"I want to give you a short response, on behalf of my husband, who may have a longer. My husband was adopted in-country, as an infant. He has recently located his birth family, and is in the process of getting to meet them. … He is happy for the reunion, but/and grateful for the loving start he got in his adoptive family, and is also grateful that his birth mother made such a difficult choice for his benefit.”
Several writers pointed out that there are millions of infants and children in orphanages around the world who deserve a better life. True enough. In fact, the problem is direr. According to UNICEF’s November, 2009 report on the 20th Anniversary of the Convention of the Rights of the Child, The State of the World's Children “one billion children are deprived of one of more services essential to survival and development.” The U.S., by the way, is only one of two countries which have not ratified the Convention; the other is Somalia.

Donating to GOA may help a particular child but does nothing for the other 999,999,999 children or their mothers. Americans wishing to help needy children abroad should support organizations which help poor women improve their economic condition. Women for Women International, Lorraine’s favorite, featured in Half the Sky by Nicholas Kristof and Sheryl WuDunn, gives women in Afghanistan, Bosnia and Herzegovina, the Congo, Iraq, Kosovo, Nigeria, Rwanda, and Sudan tools to become entrepreneurs.

Other organizations deserving support include BeadforLife, a nonprofit that sells beaded jewelry made by impoverished women in Uganda and Mercy Corps which educates young women to help them out of poverty and keep them from being trafficked into prostitution.

Dear Abby comes up with the right answer

 Just a shortie, here, as Jane will be posting later today, but as I was trolling the stories at the bottom of the blog today, I came upon this in the Dear Abby column, and it's so right on target with what we were discussing in the last post I am sharing it here:

DEAR ABBY:
When I was in high school nine years ago, I gave birth to a beautiful baby whom I placed in an open adoption with a great family. I am now in my 20s.
I find that if I mention the adoption, the conversation sometimes becomes awkward. I don't like to mention it with acquaintances because it's something very personal and I am somewhat sensitive about it.
When people ask me if I have children, what would be the appropriate response? -- BIRTH MOTHER IN MINNESOTA
DEAR BIRTH MOTHER: You are under no obligation to give chapter and verse about your personal history to anyone who is only an acquaintance. If you are asked if you have children, just say no because you are not raising any.

 Well, that's certainly was what I did until I published my memoir, Birthmark, in the late Seventies, and then even after if I knew the person did not know who I was in that connection. And then once I found her, I often simply said, Yes,  I have a daughter. It got easier as she got older because I found her when she was a teenager, and then people wondered why she was not living with me and my husband. Once she was older it was perfectly normal that she lived elsewhere, as in another state.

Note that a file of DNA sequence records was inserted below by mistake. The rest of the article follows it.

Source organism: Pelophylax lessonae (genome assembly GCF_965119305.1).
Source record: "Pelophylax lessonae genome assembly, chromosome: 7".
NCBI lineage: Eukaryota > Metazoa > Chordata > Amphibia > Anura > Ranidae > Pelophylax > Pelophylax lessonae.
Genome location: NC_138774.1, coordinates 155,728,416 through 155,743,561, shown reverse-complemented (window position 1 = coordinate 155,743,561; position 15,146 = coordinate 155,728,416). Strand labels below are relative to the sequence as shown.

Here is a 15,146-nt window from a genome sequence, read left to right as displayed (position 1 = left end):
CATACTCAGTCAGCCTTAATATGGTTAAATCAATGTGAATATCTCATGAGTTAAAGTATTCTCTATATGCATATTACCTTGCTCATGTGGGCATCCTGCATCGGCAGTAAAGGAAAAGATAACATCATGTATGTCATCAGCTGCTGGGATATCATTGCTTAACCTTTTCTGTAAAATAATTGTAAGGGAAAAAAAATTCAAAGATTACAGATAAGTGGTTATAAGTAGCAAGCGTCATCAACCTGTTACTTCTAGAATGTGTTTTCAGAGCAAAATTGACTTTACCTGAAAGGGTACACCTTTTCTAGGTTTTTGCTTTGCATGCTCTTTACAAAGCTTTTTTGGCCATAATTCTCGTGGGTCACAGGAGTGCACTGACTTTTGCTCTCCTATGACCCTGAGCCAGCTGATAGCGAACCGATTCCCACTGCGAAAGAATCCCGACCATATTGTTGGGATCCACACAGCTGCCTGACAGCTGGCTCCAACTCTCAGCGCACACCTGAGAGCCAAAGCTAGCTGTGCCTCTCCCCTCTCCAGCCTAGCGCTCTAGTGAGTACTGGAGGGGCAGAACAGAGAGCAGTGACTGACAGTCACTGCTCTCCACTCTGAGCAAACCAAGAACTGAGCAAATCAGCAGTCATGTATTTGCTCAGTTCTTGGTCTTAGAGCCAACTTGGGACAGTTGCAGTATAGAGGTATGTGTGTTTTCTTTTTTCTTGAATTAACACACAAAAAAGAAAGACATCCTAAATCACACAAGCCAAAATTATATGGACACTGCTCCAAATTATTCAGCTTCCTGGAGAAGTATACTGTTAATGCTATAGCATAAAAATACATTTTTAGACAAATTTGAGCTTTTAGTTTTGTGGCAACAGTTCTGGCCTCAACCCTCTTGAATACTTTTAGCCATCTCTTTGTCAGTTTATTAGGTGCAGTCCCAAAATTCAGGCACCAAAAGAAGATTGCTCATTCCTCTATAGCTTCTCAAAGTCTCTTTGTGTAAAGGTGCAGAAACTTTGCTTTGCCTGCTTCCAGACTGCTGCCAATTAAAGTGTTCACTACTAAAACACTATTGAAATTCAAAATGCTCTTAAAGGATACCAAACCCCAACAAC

One last thing about people knowing. Years ago, before I found my daughter, I had a roommate in Manhattan who was dating a rather prominent child psychologist and author. I do not remember what led to this comment but he once said to her: You don't want to end up like Lorraine. 

Whoa! was my reaction when I heard that, and yes indeed, that was pity. No one wants to be a pathetic creature that others pity. So my advice is like Dear Abby's: sometimes choose your answer to give you the least grief.

But let me immediately add, sometimes we all need to speak up, and take the slings and arrows of poor fortune because unless we do, the laws are not going to change and adopted people are not going to be given their birth records in every state of the union. Speak up when you think speaking up just might do some good. Say: I gave my daughter up for adoption and I would like--fervently hope-- to meet her one day.

Or, I surrendered my daughter, or son,  when she was an infant and we have been reunited. And I'm in favor of open records for all adoptees, and yes, if you want to know, for birth mothers too. I was not given a choice when I relinquished.

Or: I relinquished my son when he was an infant but he found me last year and it was the most rewarding day of my life, want to see his picture?

The ups and downs of the post reunion? Ah, that is another question indeed. --lorraine

Thursday, November 19, 2009

Talking out about adoption is not always easy. In fact, almost never.